Juvenile diabetes is actually now referred to as Type 1 Diabetes. Because of the diseases traditional prevalence in children, it was traditionally referred to with the “Juvenile” moniker. Type 1 diabetes is the leading type of diabetes in children of every age and accounts for almost all cases in children less than 10 years old.
Type 1 diabetes also occurs in adults, with the rate of diagnosis rising each year. There are approximately 15,000 adults and 15,000 children newly diagnosed with Type 1 diabetes each year. Unfortunately, the rate of children 13 years old and younger being diagnosed with type 1 diabetes increases approximately 3 percent each year.
Most of the information on this site concerning this type of diabetes is found by looking under our type 1 diabetes resources, with a few exceptions noted below.
A Special Note Regarding Symptoms
We do cover type 1 diabetes symptoms elsewhere on this site. However, children are different than adults, so it is important to be mindful that you pay particular attention to the often subtle signs of juvenile diabetes. Many of the symptoms can be confused with other more common and benign ailments.
To review, the most common symptoms are increased thirst, urination and hunger. Additionally, weight loss, blurred vision and fatigue are also common.
Please be aware that these symptoms are often confused with gastroenteritis.
The key differentiation is that with diabetes, urination will typically increase, as opposed to gastroenteritis where the dehydration slows the urination.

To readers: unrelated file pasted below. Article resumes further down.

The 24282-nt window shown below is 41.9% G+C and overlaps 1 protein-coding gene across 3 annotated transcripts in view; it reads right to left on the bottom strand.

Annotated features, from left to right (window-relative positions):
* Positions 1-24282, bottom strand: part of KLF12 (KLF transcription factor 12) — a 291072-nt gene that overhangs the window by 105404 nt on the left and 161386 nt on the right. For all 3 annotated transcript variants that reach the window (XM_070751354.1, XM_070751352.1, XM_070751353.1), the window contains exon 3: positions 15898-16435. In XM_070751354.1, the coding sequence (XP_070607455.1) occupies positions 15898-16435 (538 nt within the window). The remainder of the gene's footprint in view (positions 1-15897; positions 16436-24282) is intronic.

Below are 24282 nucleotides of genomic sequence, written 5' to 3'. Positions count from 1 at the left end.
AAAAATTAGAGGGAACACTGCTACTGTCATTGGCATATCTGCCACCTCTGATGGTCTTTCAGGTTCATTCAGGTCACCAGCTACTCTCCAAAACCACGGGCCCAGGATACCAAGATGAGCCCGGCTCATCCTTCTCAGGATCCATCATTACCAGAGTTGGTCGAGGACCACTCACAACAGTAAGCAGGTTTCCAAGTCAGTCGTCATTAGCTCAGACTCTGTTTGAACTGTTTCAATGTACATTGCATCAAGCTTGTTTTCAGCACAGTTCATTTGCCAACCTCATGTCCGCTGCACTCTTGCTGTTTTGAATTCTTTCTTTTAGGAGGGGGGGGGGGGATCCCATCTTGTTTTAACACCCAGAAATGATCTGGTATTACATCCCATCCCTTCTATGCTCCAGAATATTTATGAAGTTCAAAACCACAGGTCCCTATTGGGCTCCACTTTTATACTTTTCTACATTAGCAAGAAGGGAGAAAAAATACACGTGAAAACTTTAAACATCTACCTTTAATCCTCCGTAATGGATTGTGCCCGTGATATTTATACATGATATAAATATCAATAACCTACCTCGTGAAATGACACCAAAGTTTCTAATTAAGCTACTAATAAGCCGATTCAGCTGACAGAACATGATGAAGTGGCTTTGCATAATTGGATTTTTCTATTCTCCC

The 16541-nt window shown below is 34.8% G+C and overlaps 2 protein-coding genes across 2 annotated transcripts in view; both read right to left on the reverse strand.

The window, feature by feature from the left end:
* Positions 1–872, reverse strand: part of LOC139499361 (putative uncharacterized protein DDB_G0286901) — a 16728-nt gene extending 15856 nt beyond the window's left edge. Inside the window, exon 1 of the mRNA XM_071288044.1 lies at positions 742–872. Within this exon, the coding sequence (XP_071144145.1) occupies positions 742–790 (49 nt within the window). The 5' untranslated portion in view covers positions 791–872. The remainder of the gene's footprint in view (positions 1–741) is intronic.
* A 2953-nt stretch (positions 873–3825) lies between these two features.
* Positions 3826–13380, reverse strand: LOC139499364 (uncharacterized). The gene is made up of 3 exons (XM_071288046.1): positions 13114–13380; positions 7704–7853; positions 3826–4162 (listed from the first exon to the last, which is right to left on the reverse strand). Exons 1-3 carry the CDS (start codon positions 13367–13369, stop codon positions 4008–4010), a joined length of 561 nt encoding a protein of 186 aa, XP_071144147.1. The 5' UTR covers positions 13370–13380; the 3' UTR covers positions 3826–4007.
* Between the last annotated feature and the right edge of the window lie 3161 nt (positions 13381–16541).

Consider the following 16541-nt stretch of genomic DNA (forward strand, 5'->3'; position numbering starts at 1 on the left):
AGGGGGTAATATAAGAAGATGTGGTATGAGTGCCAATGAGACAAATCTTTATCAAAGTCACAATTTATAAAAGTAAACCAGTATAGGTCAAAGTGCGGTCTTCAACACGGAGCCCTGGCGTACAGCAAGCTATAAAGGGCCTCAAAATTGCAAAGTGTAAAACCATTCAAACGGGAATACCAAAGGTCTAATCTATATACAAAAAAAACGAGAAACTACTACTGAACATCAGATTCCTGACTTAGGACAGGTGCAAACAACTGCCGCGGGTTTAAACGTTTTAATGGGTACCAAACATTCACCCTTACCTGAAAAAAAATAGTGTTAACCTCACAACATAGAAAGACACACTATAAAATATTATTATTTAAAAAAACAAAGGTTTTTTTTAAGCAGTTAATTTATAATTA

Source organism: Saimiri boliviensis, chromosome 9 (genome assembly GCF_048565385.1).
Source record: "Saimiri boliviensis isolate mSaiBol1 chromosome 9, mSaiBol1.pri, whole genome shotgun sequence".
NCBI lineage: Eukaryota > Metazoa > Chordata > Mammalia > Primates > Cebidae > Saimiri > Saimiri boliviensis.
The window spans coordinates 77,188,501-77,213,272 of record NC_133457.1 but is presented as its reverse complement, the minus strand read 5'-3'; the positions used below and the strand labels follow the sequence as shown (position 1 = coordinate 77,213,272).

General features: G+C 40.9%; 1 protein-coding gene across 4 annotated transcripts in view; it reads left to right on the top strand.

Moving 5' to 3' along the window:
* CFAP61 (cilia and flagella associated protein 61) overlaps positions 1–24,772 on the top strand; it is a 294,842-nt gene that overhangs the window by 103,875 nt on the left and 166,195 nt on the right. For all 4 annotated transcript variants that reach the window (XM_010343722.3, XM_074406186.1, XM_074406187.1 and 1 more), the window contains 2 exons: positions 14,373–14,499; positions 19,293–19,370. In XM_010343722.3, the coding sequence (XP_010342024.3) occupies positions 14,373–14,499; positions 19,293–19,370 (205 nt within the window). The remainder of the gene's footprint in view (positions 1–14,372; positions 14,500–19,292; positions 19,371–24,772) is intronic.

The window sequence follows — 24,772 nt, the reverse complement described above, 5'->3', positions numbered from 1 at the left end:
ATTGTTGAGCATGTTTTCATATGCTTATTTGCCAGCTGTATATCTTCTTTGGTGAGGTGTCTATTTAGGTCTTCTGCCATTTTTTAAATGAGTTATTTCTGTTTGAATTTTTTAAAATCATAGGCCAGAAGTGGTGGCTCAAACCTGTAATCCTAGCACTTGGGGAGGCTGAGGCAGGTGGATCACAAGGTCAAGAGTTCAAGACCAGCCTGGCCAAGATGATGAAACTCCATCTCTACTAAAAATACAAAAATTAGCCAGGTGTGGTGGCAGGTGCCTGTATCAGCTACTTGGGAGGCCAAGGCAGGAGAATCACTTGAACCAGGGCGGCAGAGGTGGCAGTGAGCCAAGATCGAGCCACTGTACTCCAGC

Risk factors for contracting juvenile diabetes (i.e. Type 1 Diabetes) are primarily genetic combined with some form of environmental stimulus, such as a contracting certain viruses.
Special Issues Raised When Children Have Diabetes:
Children with diabetes present special issues, because they are still maturing and diabetes care needs focus. Activities such as birthday parties, sleepovers, and playing sports, require special planning.
Blood glucose levels need to be monitored, insulin and medication needs to be taken and appropriate diets need to be followed. All of this can cause upset feelings in children and teens.
In particular, you need to work with your child’s school to develop what is known as a school 504 plan. This plan is required by federal law to outline the responsibility of the school and parent when it comes to the care of your child while they are in school. The document is not just for children with diabetes, but really any child with special medical needs, such as food allergies, etc.
Parents should assemble a team of advisers to help them with the care, including their physician, dietician, diabetes educators, teachers, etc. Parents also need to be vigilant for mental health issues, insulin dosage skipping and eating disorders. As children get older, alcohol, tobacco and drug use should be avoided.
Make sure you get a jump start on learning how to work within the juvenile diabetes diet. Transitioning a child to independence is important. Children need to learn how to care and treat for themselves as they get older.
The National Diabetes Education Program (NDEP) provides excellent materials and resources concerning education and treatment of children with diabetes. Please take a look at our Cool Links page for links to NDEP and other resources.
To explore our overview of Type 1 diabetes you can start here.
Juvenile Diabetes Vaccine
The latest buzz is from a new drug that may be able to function as a diabetes vaccine for high risk children. If your child was recently diagnosed with Type 1 diabetes or is a high risk candidate, you must read this article on a possible Diabetes Vaccine.
Other Great Resources For Children:
The Bravest Girl In School: This book has been designed to help young children with diabetes to appreciate the importance of taking their insulin injections and being aware of what they eat.
Click here to learn more about this great book!
NIH Publication No. 11-3892, December 2011 (Accessed February 2013).
Type 1 Diabetes Facts, , JDRF ,December 2011 (Accessed February 2013).
By Erich Schultz – Last Reviewed June 2012.